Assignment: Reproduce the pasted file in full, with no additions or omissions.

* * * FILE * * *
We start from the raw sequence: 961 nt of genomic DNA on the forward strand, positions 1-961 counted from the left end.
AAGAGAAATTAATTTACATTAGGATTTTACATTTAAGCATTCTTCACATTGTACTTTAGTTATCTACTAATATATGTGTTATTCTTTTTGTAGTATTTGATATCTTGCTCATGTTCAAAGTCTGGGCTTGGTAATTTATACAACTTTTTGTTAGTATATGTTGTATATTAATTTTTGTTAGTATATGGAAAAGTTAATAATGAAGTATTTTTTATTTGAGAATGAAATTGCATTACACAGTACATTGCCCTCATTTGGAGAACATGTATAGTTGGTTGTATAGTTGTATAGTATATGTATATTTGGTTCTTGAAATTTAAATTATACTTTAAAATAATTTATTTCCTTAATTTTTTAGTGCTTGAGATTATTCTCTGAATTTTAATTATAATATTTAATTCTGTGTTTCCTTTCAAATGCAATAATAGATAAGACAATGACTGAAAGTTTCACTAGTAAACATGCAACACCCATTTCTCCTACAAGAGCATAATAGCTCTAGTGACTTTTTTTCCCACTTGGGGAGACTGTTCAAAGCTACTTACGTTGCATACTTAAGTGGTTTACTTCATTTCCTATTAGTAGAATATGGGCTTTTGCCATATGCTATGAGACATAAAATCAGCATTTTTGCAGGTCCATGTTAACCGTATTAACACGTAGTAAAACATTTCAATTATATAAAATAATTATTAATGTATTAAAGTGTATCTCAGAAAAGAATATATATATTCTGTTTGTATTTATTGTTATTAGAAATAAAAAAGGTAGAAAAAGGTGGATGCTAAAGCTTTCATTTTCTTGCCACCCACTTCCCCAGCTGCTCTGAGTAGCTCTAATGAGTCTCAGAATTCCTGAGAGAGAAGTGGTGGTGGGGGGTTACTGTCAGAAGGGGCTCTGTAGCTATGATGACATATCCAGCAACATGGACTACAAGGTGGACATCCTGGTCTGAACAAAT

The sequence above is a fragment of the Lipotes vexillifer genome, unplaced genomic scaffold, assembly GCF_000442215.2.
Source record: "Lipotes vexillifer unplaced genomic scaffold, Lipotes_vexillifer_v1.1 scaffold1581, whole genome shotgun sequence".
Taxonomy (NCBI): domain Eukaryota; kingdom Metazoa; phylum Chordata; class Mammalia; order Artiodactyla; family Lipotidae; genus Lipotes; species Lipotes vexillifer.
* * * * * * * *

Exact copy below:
We start from the raw sequence: 961 nt of genomic DNA on the forward strand, positions 1-961 counted from the left end.
AAGAGAAATTAATTTACATTAGGATTTTACATTTAAGCATTCTTCACATTGTACTTTAGTTATCTACTAATATATGTGTTATTCTTTTTGTAGTATTTGATATCTTGCTCATGTTCAAAGTCTGGGCTTGGTAATTTATACAACTTTTTGTTAGTATATGTTGTATATTAATTTTTGTTAGTATATGGAAAAGTTAATAATGAAGTATTTTTTATTTGAGAATGAAATTGCATTACACAGTACATTGCCCTCATTTGGAGAACATGTATAGTTGGTTGTATAGTTGTATAGTATATGTATATTTGGTTCTTGAAATTTAAATTATACTTTAAAATAATTTATTTCCTTAATTTTTTAGTGCTTGAGATTATTCTCTGAATTTTAATTATAATATTTAATTCTGTGTTTCCTTTCAAATGCAATAATAGATAAGACAATGACTGAAAGTTTCACTAGTAAACATGCAACACCCATTTCTCCTACAAGAGCATAATAGCTCTAGTGACTTTTTTTCCCACTTGGGGAGACTGTTCAAAGCTACTTACGTTGCATACTTAAGTGGTTTACTTCATTTCCTATTAGTAGAATATGGGCTTTTGCCATATGCTATGAGACATAAAATCAGCATTTTTGCAGGTCCATGTTAACCGTATTAACACGTAGTAAAACATTTCAATTATATAAAATAATTATTAATGTATTAAAGTGTATCTCAGAAAAGAATATATATATTCTGTTTGTATTTATTGTTATTAGAAATAAAAAAGGTAGAAAAAGGTGGATGCTAAAGCTTTCATTTTCTTGCCACCCACTTCCCCAGCTGCTCTGAGTAGCTCTAATGAGTCTCAGAATTCCTGAGAGAGAAGTGGTGGTGGGGGGTTACTGTCAGAAGGGGCTCTGTAGCTATGATGACATATCCAGCAACATGGACTACAAGGTGGACATCCTGGTCTGAACAAAT

The sequence above is a fragment of the Lipotes vexillifer genome, unplaced genomic scaffold, assembly GCF_000442215.2.
Source record: "Lipotes vexillifer unplaced genomic scaffold, Lipotes_vexillifer_v1.1 scaffold1581, whole genome shotgun sequence".
Taxonomy (NCBI): domain Eukaryota; kingdom Metazoa; phylum Chordata; class Mammalia; order Artiodactyla; family Lipotidae; genus Lipotes; species Lipotes vexillifer.